Steam curled upward from the surface of the egg casserole. Sugar-glazed donuts and cinnamon buns gleamed from their plate. A bowl of cantaloupe polka-dotted with blueberries waited next to a green salad decorated with strawberries. Fluted glasses held bubbly toasts.
We were ready. We three friends-for-decades gathered in my kitchen to share brunch with our daughters who had grown up with each other as necessary extensions of our friendship. They had to know and like each other because we had known and loved each other for oh so very long. New-ish to the gathering were women made daughters through marriages to our sons. They, too, faced a forced friendship.
We Three toasted, told stories and offered gentle questions to tease out our daughters’ voices, to welcome new threads that might weave the next layer of hope and strength such relationships might provide. Get that? Might weave. Not a promised provision. But surely, a possible one?
We are wise enough to know that community can’t be coerced. You can’t choose friends for others. Yet we’re also confident that people all around us can be affected for good just by being exposed to the lush love we enjoy. Especially our daughters who are so like and yet not like us.
One of the “We Three” read aloud an essay she’d written especially for this day. Her words dug like a spade into the ground, tilling so that the seeds cast might be caught and punched down deep to produce growth.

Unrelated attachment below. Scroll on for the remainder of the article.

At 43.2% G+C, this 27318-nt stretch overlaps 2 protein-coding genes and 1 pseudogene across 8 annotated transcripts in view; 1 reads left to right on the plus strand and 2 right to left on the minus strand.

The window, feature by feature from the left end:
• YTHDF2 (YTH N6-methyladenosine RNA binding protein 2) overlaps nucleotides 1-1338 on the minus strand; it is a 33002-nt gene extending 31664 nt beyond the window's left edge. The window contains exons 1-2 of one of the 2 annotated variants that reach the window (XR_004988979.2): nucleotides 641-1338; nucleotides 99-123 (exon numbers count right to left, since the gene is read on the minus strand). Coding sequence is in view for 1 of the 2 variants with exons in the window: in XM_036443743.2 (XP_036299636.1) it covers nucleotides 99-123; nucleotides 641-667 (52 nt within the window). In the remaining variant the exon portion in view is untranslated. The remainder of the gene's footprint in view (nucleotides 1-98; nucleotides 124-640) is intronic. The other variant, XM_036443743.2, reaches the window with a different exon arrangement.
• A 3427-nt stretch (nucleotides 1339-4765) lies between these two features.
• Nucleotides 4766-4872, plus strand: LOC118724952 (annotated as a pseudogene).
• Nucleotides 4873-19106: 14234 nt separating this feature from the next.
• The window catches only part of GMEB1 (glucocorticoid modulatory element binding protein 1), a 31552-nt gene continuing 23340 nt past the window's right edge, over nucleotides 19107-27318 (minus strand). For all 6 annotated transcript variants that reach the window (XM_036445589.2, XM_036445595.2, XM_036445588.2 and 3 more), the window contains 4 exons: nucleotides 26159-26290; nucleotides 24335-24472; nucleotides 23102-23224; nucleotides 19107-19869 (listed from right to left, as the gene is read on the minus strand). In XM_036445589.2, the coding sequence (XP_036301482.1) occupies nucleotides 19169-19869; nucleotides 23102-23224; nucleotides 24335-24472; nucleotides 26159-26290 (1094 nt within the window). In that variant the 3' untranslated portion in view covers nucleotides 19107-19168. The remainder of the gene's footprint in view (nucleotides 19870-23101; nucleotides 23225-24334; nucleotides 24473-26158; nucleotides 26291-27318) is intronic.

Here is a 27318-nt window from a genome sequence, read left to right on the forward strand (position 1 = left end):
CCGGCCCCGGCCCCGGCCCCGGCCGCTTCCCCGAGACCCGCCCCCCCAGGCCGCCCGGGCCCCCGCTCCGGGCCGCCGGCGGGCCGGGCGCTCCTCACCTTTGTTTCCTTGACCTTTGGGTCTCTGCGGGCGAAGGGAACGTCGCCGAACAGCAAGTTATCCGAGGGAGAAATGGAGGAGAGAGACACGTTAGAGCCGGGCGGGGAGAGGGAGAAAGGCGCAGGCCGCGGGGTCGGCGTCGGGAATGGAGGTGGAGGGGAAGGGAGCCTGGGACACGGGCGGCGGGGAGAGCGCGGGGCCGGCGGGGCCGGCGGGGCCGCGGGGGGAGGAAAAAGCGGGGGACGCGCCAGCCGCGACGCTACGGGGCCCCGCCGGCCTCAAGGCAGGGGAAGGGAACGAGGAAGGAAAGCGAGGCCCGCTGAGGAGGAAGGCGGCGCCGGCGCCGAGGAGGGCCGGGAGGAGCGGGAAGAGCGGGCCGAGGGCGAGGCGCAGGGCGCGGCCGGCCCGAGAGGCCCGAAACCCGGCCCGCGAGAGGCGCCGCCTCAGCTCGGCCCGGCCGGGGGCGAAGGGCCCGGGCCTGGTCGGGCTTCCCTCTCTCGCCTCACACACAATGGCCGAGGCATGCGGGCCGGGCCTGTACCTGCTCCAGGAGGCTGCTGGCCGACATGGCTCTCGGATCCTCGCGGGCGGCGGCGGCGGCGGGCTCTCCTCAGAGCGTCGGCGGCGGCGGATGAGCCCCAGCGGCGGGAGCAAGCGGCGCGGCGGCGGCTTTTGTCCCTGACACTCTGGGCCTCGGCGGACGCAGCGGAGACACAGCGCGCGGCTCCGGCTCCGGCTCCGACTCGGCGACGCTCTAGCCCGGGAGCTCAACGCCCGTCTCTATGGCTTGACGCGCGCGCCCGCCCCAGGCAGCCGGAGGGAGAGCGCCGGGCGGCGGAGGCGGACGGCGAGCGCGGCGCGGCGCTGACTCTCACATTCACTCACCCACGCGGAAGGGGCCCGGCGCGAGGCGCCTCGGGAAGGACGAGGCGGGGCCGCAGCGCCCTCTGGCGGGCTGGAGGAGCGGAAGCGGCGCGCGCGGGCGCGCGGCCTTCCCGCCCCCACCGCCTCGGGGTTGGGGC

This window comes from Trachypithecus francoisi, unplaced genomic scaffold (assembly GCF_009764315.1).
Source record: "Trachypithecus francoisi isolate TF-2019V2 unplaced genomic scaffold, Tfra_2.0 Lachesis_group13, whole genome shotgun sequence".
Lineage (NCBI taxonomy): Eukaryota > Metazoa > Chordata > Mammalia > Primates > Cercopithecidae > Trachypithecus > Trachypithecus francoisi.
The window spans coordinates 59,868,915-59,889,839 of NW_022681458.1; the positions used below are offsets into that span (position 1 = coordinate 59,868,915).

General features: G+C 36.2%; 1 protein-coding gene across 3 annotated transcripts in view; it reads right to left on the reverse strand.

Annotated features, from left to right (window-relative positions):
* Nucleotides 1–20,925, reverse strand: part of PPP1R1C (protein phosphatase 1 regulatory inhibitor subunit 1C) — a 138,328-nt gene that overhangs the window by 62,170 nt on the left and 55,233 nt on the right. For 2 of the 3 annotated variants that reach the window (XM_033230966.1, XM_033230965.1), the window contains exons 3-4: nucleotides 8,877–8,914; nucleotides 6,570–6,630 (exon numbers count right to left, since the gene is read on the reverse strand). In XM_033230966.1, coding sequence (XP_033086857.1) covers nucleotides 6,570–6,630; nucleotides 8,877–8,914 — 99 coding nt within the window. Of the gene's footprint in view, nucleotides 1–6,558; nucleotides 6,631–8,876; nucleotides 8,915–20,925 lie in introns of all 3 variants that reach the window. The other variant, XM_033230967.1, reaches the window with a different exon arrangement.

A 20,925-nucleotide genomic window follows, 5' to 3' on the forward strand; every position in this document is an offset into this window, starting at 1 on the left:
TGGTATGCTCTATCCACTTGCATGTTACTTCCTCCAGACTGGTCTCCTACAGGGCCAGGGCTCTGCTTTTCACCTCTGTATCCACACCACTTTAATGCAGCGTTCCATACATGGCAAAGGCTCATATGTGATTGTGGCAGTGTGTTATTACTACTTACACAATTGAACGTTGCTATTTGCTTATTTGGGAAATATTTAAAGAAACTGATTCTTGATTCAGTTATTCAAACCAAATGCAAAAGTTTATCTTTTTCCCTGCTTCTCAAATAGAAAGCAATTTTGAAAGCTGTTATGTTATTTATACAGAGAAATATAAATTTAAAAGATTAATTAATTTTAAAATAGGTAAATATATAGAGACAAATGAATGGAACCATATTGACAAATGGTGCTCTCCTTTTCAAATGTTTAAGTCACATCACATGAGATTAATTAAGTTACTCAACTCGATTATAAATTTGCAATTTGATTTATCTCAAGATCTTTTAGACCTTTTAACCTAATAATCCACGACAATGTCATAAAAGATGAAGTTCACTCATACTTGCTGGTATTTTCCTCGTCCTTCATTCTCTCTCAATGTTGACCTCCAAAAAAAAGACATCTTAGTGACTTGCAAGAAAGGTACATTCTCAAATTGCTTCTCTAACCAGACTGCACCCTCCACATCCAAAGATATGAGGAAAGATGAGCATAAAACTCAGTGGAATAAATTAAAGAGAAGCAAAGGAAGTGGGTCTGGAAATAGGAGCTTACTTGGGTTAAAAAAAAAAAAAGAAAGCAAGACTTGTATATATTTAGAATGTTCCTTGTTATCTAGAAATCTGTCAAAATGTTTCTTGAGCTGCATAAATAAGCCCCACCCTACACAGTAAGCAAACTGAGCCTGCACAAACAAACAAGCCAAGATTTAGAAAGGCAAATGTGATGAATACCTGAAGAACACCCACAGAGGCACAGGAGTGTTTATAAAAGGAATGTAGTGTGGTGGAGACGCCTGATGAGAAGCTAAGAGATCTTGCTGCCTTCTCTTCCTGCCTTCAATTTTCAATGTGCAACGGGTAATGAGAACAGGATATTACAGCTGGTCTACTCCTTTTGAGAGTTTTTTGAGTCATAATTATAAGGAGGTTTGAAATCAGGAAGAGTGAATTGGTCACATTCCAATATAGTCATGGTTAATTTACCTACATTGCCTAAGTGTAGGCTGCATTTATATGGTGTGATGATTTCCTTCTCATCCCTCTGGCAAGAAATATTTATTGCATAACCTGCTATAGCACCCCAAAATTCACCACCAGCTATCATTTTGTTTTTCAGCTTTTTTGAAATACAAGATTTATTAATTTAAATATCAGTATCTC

Another “We Three” floated questions and held them out for the consideration of the daughters. What challenge was each facing? What lesson? What need?
We waited as three.
One daughter had moved across the country, revealing herself to be a nomad not yet settled. One lived a life submerged in early motherhood. One maturing in a decade-old marriage. One revisiting the beautiful exhaustion of investing in an infant, a dream fulfilled after a decade of infertile prayer. One, texting her response, oh-so-sad to miss the gathering while struggling with an ill-timed illness.
We Three listened as our daughters hesitantly risked, gradually grew more steady and eventually revealed themselves to us and to each other. At times surprising themselves with their vulnerability, they discovered their own common ground. One offered an observation to another. One smiled and encouraged. One scooped up hope from her own experience and ladled it out to another who had cracked open with need.
Would these daughters dance together again in the future? Of their own choice and desire? Likely some, close in age or stage of life, might pair up and explore. One, maybe two might pull back to observe and ponder. Most likely, at a future celebration or remembrance, our daughters – both made and made by marriage – would gather to be a group simply because they were – and are – irreversibly connected by We Three.
And perhaps, long after We Three are gone, these daughters of ours might find in each other the face or heart of the mother and her friends who lived just ahead of them.
“A cord of three strands is not quickly broken.” Ecclesiastes 4:12
Do you have friends as a result of your mother’s friends?
Are you friends with the daughters of your friends?
Are you friends with the daughters of your mother’s friends?
How have such friendships shaped your life?